Huckleberry Finn to be Published Without the N-Word

Huckleberry Finn, the American classic written by Mark Twain and staple of high school English class everywhere, has always been controversial for its use of the "N-word." (I mean, I even remember my own high school English class debate on the appropriateness of using such word - as I'm sure every class before and after mine had as well)

Now, Twain scholar Alan Gribben plans to do something about it: he's going to replace the word with something less racially offensive.

Mark Twain's Adventures of Huckleberry Finn is a classic by most any measure—T.S. Eliot called it a masterpiece, and Ernest Hemingway pronounced it the source of "all modern American literature." Yet, for decades, it has been disappearing from grade school curricula across the country, relegated to optional reading lists, or banned outright, appearing again and again on lists of the nation's most challenged books, and all for its repeated use of a single, singularly offensive word: "nigger."

Twain himself defined a "classic" as "a book which people praise and don't read." Rather than see Twain's most important work succumb to that fate, Twain scholar Alan Gribben and NewSouth Books plan to release a version of Huckleberry Finn, in a single volume with The Adventures of Tom Sawyer, that does away with the "n" word (as well as the "in" word, "Injun") by replacing it with the word "slave."

"This is not an effort to render Tom Sawyer and Huckleberry Finn colorblind," said Gribben, speaking from his office at Auburn University at Montgomery, where he's spent most of the past 20 years heading the English department. "Race matters in these books. It's a matter of how you express that in the 21st century."


A classic case of cencorship by the politically correct or the appropriately sensitive approach to racial injustice of the past? What do you think?

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They should publish versions in king james english, ebonics, middle english, klingon, and yiddish. Then the students could pick the version they want to read and schools could pick the versions they want to ban. Something for everyone.
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Moreover, the only effect produced by this censorship will be the increased popularity of the n-word and the situation in the class while talking about Mark Twain will be the same.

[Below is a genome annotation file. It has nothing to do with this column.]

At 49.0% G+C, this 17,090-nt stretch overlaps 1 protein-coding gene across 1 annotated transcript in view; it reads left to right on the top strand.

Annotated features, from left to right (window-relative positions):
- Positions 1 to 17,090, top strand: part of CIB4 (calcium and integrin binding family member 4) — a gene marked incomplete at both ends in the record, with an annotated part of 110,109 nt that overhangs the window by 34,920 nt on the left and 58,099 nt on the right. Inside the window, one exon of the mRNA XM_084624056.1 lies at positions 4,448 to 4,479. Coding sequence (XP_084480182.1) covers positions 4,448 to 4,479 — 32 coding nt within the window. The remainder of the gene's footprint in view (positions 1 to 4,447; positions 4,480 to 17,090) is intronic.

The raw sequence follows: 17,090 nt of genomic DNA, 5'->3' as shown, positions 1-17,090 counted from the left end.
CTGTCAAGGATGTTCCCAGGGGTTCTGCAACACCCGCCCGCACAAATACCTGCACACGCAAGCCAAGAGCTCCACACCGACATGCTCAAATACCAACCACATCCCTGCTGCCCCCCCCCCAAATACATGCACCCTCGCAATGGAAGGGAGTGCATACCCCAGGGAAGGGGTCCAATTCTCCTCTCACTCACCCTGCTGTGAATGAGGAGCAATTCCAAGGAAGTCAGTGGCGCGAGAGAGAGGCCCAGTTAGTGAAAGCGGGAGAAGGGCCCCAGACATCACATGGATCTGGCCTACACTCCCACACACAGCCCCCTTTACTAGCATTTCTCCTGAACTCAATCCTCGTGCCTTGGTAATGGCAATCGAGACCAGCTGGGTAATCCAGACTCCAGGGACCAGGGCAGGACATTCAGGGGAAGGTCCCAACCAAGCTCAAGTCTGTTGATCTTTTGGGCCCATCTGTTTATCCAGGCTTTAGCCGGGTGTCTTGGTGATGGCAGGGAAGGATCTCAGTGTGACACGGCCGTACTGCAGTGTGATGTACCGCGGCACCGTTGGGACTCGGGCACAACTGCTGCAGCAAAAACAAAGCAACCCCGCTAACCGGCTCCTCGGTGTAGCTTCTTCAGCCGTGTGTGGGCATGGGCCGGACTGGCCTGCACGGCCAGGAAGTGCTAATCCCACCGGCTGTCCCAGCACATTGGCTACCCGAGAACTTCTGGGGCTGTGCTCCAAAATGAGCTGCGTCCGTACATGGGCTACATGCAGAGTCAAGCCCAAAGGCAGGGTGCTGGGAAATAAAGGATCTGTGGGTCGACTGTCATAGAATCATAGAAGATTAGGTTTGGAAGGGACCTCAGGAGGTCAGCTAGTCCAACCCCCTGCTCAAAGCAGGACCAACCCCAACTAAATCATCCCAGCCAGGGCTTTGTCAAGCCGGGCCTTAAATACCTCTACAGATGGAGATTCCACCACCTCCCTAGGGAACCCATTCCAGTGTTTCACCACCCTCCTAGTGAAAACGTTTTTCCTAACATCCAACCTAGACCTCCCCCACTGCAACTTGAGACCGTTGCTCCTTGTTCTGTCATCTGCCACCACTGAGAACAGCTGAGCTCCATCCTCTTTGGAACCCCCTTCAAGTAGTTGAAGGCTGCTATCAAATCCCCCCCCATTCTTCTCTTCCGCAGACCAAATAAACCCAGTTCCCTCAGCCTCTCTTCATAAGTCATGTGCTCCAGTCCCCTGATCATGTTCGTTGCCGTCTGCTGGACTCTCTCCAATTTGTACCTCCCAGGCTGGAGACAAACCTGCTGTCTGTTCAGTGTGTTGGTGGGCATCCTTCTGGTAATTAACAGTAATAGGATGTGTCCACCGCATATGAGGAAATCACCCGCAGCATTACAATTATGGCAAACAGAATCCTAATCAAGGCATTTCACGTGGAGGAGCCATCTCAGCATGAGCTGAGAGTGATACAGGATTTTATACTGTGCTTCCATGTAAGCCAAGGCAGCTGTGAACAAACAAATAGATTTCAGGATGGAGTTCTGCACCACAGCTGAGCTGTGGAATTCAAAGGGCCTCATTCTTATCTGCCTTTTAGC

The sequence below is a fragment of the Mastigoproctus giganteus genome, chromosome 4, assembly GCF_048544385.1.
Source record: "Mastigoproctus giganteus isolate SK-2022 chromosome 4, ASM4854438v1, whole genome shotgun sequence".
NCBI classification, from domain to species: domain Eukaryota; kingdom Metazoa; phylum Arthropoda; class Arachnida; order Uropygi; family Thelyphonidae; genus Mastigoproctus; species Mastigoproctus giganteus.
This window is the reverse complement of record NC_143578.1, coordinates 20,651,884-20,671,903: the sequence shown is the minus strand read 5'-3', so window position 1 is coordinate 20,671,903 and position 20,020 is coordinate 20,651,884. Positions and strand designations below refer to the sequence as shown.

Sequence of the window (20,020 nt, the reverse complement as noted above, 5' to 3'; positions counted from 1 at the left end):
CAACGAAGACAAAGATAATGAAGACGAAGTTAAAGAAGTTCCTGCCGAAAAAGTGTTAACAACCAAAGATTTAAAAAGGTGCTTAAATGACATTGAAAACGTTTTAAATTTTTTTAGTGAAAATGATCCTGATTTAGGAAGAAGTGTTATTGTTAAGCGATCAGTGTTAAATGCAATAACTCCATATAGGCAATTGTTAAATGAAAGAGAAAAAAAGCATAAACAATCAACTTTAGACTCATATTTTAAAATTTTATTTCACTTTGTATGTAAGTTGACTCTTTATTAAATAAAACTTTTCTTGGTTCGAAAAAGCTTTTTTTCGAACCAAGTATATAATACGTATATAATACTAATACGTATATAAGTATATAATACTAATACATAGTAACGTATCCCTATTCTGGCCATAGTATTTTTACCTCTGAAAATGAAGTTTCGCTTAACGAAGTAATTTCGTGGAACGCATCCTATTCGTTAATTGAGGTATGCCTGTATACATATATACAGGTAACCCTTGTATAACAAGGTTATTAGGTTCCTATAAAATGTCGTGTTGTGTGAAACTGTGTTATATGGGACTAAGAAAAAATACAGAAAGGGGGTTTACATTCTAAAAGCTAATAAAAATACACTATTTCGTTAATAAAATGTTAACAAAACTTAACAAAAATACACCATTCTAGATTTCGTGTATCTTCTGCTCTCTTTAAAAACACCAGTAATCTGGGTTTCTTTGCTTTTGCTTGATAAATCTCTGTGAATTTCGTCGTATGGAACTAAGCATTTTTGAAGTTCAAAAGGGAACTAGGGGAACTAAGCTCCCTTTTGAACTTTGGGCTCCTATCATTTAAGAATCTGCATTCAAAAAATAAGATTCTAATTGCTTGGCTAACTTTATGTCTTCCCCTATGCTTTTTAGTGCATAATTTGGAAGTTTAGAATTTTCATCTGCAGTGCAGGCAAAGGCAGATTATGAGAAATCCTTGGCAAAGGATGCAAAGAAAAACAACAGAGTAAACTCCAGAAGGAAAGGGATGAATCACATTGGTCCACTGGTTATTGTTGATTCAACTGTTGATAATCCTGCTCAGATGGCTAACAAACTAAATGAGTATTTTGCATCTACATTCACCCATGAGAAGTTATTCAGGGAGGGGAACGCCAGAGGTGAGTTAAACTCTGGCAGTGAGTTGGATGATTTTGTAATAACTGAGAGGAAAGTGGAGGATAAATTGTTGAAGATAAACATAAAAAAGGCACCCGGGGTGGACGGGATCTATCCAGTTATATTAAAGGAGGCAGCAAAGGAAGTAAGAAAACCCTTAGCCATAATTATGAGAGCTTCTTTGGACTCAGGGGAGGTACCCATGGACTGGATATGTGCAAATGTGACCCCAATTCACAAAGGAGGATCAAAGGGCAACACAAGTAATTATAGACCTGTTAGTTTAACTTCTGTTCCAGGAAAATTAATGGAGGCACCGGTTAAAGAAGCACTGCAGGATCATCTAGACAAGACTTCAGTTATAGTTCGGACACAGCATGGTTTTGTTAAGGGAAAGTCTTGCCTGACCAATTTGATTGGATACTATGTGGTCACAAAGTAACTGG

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"Are there any niggers here tonight?"

That was the question Lenny Bruce asked a shocked audience one night in 1960. His point - right or wrong - was that "the suppression of the word gives it the power of violence and viciousness." I was thinking about Lenny this morning when I read on the website AlterNet that someone took it upon themselves to remove the "N" word from a new edition of Huckleberry Finn and replaced it with the word "slave".

We cannot start pretending that THAT WORD never existed. It is not only futile, it's kind of silly, don'cha think? Are we expected to burn all copies of Dick Gregory's excellent 1964 autobiography which was called (by the way) "Nigger"? Gregory knew damned well the literary sledgehammer effect of the "N" word. It's a horrible word, no doubt about it. But it's a damned powerful word, too. There are certain places in American literature where not only does it work, it's essential - in Huckleberry Finn for instance. Old Huck was an illiterate, ignorant kid. That's how illiterate, ignorant kids talked in those days. In fact, that's how some of them talk still. To pretend he had the vocabulary of David Copperfield doesn't make any sense.

And, please, let's not forget that Mark Twain is not some re-visioned, nasty old southern bigot. Next to Frederick Douglas, he was the most enlightened human being of his age on the subject of race - and I would include Abraham Lincoln in that assessment.

It's a word; a terrible word, yes, but it's only a word.

Tom Degan
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I was talking to my dad about the same thing while watching Storm of the Century. They bleeped out the actors saying "ass" but allowed them to say "bastard"......if you're going to remove a supposedly bad word, then remove all of the bad words. As for the use of nigger (nigga for those who don't want to say it correctly), its all in how its used. Just like any word, how you use it can indicate a good or bad. Example: "Let's string us up some niggers!" (going to go and kill a bunch of black ppl); "That's my nigga right there; we's all tight and shit!" (that black guy over there is my best friend)

What I'm curious about is what they're going to replace 'injun' with.
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I don't understand why people can't differentiate between words used in a derogatory sense and those used in a factual manner. Does saying "nigger" make me racist? Only if I'm using it to degrade a black person. I see people saying innocuous words like 'fudge' in place of 'fuck' but if you're just replacing the 'bad' word but saying the 'nice' word with the same malice and intent, how is it any better?

It's just a word folks.
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